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Published January 23, 2020
A weekly look at issues facing Wyoming business owners and entrepreneurs from the Wyoming Small Business Development Center (SBDC) Network, a collection of business assistance programs at the University of Wyoming.
By Paul Johnson, associate state director, Wyoming SBDC Network
One of the greatest strengths (and liabilities) of owning a small business is that the actions of a single employee can have a direct impact on your bottom line. Mishandle the wrong customer, and everyone in town will hear about it. But wow another patron, and word will get around almost as fast.
Most entrepreneurs don’t go into business because they have a deep passion for staff development and coaching. Unfortunately, ignoring that part of your business may cost you opportunities to increase sales and open your net profits to heavy assault. Here are a few tips for developing, evaluating and coaching staff that can impact your bottom line:
-- Hire for best fit first and best skill match second. This principle is the exact opposite of how bureaucracies hire. But bureaucracies’ existence does not depend on growth and profit. Their model is based on maintaining the status quo. Small businesses are much more dynamic, profit-driven organizations.
So, look for employees who share your passion, are interested in your mission and who can contribute in more than one way. Most people can pick up a bookkeeping system or office procedure with a little training. Don’t disqualify interesting, versatile candidates because they don’t already fully know the job. Huge organizations seek specialists to fill narrow slots in their systems. Small businesses grow by leveraging versatile staff members who are eager to learn, contribute and build their skills in multiple directions.
-- Create an atmosphere of continuous evaluation. Reinforce positive behaviors and interactions with customers immediately. Instead of saying “Nice job,” provide a reason for your feedback. Start with “Now, I like what you did there because …”
Likewise, point out efforts that need correcting immediately and accompany your comments with a rationale that aligns with the mission of your organization. Instead of “We don’t do things that way here,” begin with “Remember that every interaction we have with a customer is valuable to all of our jobs. The next time a customer responds that way, explain that …” Whether or not you hold periodic performance evaluations, treat all staff interactions and observations as opportunities to impact your bottom line.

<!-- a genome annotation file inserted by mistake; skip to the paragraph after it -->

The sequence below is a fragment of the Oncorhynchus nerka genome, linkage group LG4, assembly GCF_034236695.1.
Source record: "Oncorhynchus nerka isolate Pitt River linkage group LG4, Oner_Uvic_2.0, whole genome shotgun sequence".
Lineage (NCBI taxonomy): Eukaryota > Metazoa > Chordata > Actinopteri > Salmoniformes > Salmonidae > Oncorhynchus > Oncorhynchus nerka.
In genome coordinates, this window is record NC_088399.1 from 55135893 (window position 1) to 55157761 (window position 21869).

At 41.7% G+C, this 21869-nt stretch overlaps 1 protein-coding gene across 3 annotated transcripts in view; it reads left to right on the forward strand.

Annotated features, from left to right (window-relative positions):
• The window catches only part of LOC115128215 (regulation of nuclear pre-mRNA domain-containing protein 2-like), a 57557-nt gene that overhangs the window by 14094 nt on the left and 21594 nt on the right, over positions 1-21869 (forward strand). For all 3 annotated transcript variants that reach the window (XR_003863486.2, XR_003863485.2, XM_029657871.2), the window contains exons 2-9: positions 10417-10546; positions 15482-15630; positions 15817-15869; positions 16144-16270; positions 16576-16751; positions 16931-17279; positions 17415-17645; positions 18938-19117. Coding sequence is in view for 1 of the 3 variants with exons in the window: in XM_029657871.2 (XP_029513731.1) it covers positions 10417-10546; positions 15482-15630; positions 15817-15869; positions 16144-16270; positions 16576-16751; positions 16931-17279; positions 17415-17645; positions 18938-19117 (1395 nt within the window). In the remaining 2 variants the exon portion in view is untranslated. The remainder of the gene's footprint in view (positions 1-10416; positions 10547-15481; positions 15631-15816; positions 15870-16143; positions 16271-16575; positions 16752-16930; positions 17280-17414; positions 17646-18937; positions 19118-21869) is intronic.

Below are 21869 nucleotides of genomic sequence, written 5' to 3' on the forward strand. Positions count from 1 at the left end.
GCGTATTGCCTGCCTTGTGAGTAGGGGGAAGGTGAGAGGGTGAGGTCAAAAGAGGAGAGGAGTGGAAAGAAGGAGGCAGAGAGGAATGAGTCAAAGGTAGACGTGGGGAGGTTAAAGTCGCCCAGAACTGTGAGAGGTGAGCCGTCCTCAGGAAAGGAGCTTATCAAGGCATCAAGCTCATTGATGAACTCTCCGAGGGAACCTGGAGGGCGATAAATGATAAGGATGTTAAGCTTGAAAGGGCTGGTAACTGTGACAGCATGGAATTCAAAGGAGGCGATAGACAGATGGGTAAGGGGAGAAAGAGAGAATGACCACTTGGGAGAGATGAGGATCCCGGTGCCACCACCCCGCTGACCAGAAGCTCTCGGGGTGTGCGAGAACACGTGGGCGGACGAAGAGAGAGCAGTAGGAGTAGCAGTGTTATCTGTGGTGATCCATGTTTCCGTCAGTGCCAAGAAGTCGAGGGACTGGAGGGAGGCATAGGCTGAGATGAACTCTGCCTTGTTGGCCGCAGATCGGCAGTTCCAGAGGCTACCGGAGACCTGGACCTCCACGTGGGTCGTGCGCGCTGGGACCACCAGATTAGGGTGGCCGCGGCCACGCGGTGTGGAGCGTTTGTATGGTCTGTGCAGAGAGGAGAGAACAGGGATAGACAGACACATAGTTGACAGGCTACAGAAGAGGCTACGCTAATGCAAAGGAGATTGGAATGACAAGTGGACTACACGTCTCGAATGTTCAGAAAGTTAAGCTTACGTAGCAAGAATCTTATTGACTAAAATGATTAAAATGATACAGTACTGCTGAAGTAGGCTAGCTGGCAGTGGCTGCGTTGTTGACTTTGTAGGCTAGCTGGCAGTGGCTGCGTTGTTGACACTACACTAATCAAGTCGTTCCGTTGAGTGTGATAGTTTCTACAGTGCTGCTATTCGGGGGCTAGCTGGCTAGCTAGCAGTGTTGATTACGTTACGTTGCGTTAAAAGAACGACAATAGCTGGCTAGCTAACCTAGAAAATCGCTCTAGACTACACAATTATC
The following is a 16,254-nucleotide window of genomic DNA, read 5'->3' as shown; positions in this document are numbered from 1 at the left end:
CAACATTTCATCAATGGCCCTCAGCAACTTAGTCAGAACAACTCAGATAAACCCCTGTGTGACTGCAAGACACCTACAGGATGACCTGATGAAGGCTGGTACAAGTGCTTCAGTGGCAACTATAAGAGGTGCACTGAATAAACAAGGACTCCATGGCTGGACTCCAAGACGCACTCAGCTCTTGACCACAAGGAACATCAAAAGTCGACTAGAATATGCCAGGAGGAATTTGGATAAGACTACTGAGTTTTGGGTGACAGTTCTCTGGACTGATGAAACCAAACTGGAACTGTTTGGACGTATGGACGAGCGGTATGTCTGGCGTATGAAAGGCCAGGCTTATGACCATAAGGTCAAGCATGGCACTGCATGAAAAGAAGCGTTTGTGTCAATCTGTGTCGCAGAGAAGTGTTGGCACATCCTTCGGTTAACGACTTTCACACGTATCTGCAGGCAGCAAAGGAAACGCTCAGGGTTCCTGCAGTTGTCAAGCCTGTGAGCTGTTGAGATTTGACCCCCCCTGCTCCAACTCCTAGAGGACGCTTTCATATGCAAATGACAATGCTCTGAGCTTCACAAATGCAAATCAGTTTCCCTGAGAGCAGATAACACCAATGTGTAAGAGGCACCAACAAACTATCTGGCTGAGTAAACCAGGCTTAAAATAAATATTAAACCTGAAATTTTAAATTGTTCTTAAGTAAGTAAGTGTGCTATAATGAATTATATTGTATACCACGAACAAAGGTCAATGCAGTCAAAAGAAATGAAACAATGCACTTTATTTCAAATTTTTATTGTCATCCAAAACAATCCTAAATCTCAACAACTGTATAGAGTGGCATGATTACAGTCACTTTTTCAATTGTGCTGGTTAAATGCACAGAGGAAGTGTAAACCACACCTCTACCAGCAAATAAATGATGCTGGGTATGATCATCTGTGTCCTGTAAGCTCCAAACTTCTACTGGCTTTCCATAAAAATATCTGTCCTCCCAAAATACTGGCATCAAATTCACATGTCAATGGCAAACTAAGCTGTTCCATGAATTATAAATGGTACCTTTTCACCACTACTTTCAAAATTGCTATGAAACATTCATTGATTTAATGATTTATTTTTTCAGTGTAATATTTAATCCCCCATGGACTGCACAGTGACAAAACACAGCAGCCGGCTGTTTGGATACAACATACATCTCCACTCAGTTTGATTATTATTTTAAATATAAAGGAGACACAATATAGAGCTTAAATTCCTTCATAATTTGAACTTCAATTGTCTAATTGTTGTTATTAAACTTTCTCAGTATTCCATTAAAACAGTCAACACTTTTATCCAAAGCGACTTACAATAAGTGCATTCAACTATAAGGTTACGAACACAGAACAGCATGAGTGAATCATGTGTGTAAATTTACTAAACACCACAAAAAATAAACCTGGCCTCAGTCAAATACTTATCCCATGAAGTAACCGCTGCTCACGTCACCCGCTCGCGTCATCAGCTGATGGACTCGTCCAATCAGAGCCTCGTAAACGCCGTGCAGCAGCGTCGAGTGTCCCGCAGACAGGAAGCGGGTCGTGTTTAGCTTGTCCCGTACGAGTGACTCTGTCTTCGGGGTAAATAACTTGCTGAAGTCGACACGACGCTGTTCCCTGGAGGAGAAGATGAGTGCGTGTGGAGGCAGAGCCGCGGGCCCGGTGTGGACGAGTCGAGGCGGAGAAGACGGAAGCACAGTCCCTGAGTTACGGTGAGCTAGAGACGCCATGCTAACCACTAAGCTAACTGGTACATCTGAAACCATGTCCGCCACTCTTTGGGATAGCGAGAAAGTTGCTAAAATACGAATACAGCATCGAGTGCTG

-- A strong, engaged staff is one of your best profit partners. If you’re in a service industry, sales are made and lost by front-line staff. Manufacturing companies often see more innovations and productivity improvements from the floor than the front office. Actively create a workplace atmosphere where suggestions are encouraged, new ideas are solicited, and staff members fully understand their contributions to the mission.
-- Don’t prolong the goodbye. Managers with considerable supervisory experience will likely agree with this statement: People do not fundamentally change. If you make a bad hire -- and every human will -- recognize it, make a reasonable effort to correct the behavior, and be ready to cut ties quickly if things don’t work out. Nothing drags down morale and, often ultimately, your bottom line than a bad hire who remains in the workplace.
Need more staffing tips or advising on any business topic? Contact your local Wyoming SBDC Network adviser at www.wyomingsbdc.org. All Wyoming SBDC Network services are completely confidential and offered at no cost to Wyoming residents.
The Wyoming SBDC Network offers business expertise to help Wyoming residents think about, launch, grow, reinvent or exit their businesses. The Wyoming SBDC Network is hosted by UW with state funds from the Wyoming Business Council and funded, in part, through a cooperative agreement with the U.S. Small Business Administration.
To ask a question, call 1-800-348-5194, email firstname.lastname@example.org, or write 1000 E. University Ave., Dept. 3922, Laramie, WY 82071-3922.